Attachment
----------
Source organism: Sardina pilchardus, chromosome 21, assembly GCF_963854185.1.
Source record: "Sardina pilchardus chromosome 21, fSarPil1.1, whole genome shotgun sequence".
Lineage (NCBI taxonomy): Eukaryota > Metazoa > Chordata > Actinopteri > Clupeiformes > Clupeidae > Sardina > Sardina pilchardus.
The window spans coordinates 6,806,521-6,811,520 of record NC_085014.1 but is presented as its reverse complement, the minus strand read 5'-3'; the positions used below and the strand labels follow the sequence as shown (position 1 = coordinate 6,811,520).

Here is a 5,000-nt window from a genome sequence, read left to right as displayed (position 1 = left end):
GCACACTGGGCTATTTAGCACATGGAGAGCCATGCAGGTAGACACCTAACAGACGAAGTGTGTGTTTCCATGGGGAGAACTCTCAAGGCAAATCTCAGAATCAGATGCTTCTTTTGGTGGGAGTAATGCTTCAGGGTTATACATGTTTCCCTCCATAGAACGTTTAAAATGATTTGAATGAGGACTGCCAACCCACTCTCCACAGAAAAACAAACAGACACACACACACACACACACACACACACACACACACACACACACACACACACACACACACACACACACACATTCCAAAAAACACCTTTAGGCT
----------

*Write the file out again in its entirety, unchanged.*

Source organism: Sardina pilchardus, chromosome 21, assembly GCF_963854185.1.
Source record: "Sardina pilchardus chromosome 21, fSarPil1.1, whole genome shotgun sequence".
Lineage (NCBI taxonomy): Eukaryota > Metazoa > Chordata > Actinopteri > Clupeiformes > Clupeidae > Sardina > Sardina pilchardus.
The window spans coordinates 6,806,521-6,811,520 of record NC_085014.1 but is presented as its reverse complement, the minus strand read 5'-3'; the positions used below and the strand labels follow the sequence as shown (position 1 = coordinate 6,811,520).

Here is a 5,000-nt window from a genome sequence, read left to right as displayed (position 1 = left end):
GCACACTGGGCTATTTAGCACATGGAGAGCCATGCAGGTAGACACCTAACAGACGAAGTGTGTGTTTCCATGGGGAGAACTCTCAAGGCAAATCTCAGAATCAGATGCTTCTTTTGGTGGGAGTAATGCTTCAGGGTTATACATGTTTCCCTCCATAGAACGTTTAAAATGATTTGAATGAGGACTGCCAACCCACTCTCCACAGAAAAACAAACAGACACACACACACACACACACACACACACACACACACACACACACACACACACACACACACACACACACACATTCCAAAAAACACCTTTAGGCT